If you're an avid tennis player, no doubt you're all too familiar with aching muscles. Using a foam roller is a great way to "work out the kinks" by applying pressure to these muscles in a process known as "self-myofascial release." While some have regarded foam rollers as cute cylindrical torture devices, it's hard to deny that they can bring some much-needed relief to sore muscles. Below are four excellent foam roller exercises that will help you shorten your recovery time so that you can get back on the tennis court faster.
Tight, sore calves can be a nuisance to deal with, but this foam roller exercise will do a great job of loosening them up. Start by sitting on the floor with your legs straight out in front of you, and your feet about six inches apart. Support yourself by placing your hands flat on the floor slightly behind you. Place the foam roller underneath your calves, and then use your arms as leverage to help move your legs back and forth over the roller, between the back of your knees and your ankles.
If your hamstrings aren't at 100%, your footwork on the court will be limited, as you won't be able to perform those explosive stop-and-start movements that are essential to on-court mobility. Start off by sitting on top of the foam roller with your ankles crossed, left leg on top of the right leg. If you're doing it right, only the back of your right leg should be in contact with the foam roller. Using your arms as support behind you, slowly move your leg back and forth over the foam roller, from the bottom of your right butt cheek to the back of your knee. Now switch legs and repeat, and remember to take it slow!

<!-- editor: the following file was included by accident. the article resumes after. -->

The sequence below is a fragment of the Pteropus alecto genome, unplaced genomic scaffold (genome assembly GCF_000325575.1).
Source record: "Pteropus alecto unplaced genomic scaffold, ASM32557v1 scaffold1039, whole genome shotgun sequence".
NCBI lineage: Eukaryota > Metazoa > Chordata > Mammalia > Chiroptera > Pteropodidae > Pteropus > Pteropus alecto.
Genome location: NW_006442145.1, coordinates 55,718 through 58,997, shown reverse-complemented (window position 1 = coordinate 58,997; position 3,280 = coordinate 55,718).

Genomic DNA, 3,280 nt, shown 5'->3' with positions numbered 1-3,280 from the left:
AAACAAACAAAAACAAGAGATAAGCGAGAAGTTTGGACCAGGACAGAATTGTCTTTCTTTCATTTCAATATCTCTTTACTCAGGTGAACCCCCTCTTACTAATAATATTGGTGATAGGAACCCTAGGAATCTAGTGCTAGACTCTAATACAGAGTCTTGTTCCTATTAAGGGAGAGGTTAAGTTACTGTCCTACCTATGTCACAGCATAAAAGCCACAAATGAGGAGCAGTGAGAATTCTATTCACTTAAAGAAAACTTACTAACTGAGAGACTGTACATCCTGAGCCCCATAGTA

3. Thighs (a.k.a. Quadriceps)
Your quadriceps are also a vital muscle group in terms of tennis mobility. If they're tight or stiff, you will immediately be able to tell it by your limited footwork. To remedy this situation, start off in a plank position (which basically looks like a regular push-up), with the foam roller underneath both thighs near the hips. Walk your arms out in order to move your body back and forth over the roller, from your upper thighs to your knees. This might feel unusual at first, and the sensations might range from a near-tickle to all-out agony. If it seems a little too unbearable, modify as necessary to ease some of the discomforts.
Many a tennis player has had to deal with stiff or sore back muscles. This can affect your ability to put power behind your strokes, and it can hinder your form and balance by enacting certain compensation patterns in your upper body.
To help bring these battered muscles some relief, sit on the floor with the foam roller directly behind you, and then lean back to where your lower back is making contact with the foam roller. Rest your hands slightly behind your back for balance. Now tighten up your abs, bend your knees and use your legs to move your body back and forth over the roller, covering the area from your lower back to just beneath your shoulder blades. It can be difficult to support your body with your arms in this position, so you can modify as needed by resting your elbows on the floor.
Foam rollers might be the exercise device that we all love to hate, but they'll get the job done in terms of boosting muscle recovery. Keep the above exercises in mind to help roll those muscles back into top condition!